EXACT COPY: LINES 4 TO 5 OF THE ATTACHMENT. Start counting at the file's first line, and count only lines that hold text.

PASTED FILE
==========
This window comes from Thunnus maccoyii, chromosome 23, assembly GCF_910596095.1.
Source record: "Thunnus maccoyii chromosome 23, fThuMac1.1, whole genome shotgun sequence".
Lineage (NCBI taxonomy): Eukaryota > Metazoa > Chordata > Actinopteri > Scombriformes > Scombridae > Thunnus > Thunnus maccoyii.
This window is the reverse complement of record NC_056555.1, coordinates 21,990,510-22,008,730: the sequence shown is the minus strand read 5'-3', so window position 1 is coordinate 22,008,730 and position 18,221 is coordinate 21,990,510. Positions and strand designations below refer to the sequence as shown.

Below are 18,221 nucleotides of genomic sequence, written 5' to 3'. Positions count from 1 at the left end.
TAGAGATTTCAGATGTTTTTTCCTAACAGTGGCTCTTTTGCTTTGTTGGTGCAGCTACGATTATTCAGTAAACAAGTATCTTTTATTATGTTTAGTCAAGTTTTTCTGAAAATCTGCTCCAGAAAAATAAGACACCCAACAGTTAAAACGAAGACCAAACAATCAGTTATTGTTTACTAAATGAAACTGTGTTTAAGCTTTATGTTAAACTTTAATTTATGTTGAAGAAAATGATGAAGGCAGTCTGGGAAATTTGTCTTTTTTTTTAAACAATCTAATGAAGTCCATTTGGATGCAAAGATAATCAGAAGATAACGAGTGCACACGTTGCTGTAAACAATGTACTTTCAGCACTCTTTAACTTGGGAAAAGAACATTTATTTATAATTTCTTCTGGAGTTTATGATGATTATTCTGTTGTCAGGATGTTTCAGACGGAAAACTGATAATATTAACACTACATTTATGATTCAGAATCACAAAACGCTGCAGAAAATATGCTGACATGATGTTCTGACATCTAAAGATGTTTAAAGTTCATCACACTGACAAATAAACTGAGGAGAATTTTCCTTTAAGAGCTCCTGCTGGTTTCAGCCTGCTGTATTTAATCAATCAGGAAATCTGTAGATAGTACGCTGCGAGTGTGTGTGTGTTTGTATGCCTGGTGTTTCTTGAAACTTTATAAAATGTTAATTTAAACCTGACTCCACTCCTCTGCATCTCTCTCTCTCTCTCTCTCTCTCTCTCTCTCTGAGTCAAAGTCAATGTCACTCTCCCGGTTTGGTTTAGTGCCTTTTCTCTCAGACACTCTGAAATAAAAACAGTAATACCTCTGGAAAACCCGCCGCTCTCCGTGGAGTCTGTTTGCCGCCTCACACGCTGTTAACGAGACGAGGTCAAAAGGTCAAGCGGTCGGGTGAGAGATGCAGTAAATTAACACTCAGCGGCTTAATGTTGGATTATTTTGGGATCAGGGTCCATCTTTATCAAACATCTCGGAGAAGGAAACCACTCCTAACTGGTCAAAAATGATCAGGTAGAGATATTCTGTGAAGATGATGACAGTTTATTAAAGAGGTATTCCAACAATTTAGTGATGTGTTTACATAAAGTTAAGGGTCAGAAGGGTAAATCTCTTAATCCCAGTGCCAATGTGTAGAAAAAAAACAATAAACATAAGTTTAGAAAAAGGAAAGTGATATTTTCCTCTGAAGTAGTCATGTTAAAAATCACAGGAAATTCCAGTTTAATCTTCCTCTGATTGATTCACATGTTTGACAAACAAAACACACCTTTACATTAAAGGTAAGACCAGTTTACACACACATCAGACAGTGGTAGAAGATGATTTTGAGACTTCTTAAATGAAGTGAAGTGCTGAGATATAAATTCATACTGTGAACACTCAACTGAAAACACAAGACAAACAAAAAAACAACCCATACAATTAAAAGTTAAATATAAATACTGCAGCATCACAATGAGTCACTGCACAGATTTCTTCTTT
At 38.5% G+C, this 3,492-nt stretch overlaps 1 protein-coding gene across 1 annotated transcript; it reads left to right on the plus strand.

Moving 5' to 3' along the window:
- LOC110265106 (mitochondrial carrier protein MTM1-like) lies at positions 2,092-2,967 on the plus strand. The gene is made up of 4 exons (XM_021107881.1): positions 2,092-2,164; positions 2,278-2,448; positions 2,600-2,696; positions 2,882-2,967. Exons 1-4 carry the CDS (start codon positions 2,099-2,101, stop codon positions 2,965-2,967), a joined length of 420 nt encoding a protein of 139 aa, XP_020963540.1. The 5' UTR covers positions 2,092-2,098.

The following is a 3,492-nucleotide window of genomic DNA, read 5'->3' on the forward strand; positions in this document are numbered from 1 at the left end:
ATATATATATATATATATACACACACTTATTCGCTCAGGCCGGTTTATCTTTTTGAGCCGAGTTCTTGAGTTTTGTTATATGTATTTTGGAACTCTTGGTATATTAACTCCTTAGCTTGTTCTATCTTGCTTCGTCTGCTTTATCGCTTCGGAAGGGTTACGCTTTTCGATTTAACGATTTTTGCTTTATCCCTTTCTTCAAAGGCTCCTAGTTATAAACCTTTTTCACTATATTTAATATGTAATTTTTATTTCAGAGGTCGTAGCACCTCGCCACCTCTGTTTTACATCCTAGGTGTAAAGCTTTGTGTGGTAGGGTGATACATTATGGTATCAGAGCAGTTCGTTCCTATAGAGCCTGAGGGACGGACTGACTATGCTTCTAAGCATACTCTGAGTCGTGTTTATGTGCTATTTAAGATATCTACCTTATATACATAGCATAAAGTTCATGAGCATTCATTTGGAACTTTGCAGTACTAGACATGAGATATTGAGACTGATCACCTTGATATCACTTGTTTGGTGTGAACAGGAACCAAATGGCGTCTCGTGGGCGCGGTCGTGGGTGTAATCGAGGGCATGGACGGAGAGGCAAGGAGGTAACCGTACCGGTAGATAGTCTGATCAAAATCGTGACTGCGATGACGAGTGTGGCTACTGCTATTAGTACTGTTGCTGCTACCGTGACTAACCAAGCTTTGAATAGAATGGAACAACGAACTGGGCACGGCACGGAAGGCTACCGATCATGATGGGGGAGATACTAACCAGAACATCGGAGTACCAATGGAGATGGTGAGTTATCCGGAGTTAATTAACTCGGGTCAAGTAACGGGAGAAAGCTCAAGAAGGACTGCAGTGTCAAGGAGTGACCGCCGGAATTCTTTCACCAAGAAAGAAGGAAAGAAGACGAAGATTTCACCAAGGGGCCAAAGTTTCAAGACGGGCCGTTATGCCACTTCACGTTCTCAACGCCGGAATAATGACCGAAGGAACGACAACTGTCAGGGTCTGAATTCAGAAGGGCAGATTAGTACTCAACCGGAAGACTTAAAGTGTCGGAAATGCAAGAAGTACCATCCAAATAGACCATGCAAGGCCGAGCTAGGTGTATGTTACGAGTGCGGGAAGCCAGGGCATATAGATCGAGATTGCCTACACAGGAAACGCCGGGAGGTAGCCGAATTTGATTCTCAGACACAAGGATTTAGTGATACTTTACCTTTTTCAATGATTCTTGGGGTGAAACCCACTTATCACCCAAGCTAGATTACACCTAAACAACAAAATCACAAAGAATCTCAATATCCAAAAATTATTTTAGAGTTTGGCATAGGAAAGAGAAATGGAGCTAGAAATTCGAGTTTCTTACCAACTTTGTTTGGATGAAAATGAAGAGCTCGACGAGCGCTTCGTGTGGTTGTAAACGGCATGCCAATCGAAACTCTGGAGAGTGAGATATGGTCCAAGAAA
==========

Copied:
This window is the reverse complement of record NC_056555.1, coordinates 21,990,510-22,008,730: the sequence shown is the minus strand read 5'-3', so window position 1 is coordinate 22,008,730 and position 18,221 is coordinate 21,990,510. Positions and strand designations below refer to the sequence as shown.

Below are 18,221 nucleotides of genomic sequence, written 5' to 3'. Positions count from 1 at the left end.